Salary guides are rich sources of market trends. At the same time, job sites like PayScale and Indeed are great places to get a realistic view of advertised salary packages. Suppose you want to dig deeper and gain insight on a candidate level. In that case, you can tap into crowdsourcing platforms like Glassdoor and Reddit for more information.
Research salary structures.
Salary structures can vary based on geography, including whether you live in the same locale as the company headquarters. Review sites like Glassdoor can come in handy in understanding a company’s salary structure and how they approach future salary increases.
Look up the pay transparency laws in your area.
Each state has different regulations regarding whether the interviewee can ask for the information. The pay transparency trend continues with more states considering legislation requiring employers to provide clear salary information. Depending on where you live, this trend may help your job search process. But there will likely be discretion within the pay range that allows further discussion.
Ask About the Employer’s Criteria
Approaching a negotiation through a wide lens is essential. Your goal is not only to present your fair market value but also to consider the salary evaluation criteria of the hiring manager.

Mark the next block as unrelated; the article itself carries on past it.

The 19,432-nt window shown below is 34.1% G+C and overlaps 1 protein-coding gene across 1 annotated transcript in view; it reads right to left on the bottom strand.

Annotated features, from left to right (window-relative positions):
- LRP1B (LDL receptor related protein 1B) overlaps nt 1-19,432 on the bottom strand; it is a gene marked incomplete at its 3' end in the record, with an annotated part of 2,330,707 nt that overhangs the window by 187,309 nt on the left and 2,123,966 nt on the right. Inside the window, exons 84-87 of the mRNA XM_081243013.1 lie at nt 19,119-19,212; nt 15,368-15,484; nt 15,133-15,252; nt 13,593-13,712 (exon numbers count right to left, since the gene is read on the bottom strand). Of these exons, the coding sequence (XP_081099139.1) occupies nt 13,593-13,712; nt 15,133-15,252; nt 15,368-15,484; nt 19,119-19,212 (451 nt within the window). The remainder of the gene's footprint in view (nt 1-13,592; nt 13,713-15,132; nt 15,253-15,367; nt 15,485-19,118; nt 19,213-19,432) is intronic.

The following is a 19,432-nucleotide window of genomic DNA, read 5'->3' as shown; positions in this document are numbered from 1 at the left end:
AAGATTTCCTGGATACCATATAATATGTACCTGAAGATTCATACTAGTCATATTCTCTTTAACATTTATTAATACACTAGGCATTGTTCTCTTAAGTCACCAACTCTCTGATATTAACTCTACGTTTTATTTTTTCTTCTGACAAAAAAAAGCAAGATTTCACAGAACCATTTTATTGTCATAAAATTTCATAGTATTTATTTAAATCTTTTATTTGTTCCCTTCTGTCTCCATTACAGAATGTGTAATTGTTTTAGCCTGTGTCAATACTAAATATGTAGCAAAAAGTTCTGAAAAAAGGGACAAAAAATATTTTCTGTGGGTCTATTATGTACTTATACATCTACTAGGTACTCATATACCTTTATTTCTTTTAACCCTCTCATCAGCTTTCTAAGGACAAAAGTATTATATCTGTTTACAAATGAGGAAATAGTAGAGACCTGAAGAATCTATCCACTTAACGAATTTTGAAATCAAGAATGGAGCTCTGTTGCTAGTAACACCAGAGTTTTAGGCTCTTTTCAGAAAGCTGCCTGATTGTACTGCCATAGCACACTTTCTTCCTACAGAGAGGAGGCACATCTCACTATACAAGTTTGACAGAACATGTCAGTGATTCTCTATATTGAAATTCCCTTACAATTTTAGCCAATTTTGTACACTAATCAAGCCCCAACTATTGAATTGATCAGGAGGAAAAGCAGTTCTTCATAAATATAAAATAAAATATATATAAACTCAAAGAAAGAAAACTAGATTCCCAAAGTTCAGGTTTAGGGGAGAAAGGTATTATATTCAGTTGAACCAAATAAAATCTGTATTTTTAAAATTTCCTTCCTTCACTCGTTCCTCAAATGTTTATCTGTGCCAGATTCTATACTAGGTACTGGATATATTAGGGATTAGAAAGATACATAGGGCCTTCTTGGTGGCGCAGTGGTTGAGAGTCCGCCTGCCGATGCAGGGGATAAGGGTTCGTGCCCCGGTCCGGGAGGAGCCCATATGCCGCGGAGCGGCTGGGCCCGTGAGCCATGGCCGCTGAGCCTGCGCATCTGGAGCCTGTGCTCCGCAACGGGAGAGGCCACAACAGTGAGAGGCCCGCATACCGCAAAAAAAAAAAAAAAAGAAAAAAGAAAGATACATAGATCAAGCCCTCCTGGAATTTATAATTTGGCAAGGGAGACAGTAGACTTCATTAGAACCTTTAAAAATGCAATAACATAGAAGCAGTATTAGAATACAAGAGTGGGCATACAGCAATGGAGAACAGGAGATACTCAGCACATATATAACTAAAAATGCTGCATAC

Most companies have different opportunity brackets of salary ranges based on market studies on candidates with the same experience, education, and skillset to do the job in a particular industry and region. By understanding the experiences and skills the company values, you can position yourself realistically during the negotiation and manage your expectations. Once you’ve got a complete picture of the salary landscape, you can begin to evaluate yourself. Work with your recruiter to provide a counteroffer.
In instances like this, you can ask a recruiter to give you more insight into the criteria the hiring manager is gauging you with:
- “Can you tell me more about the basis of the offer?”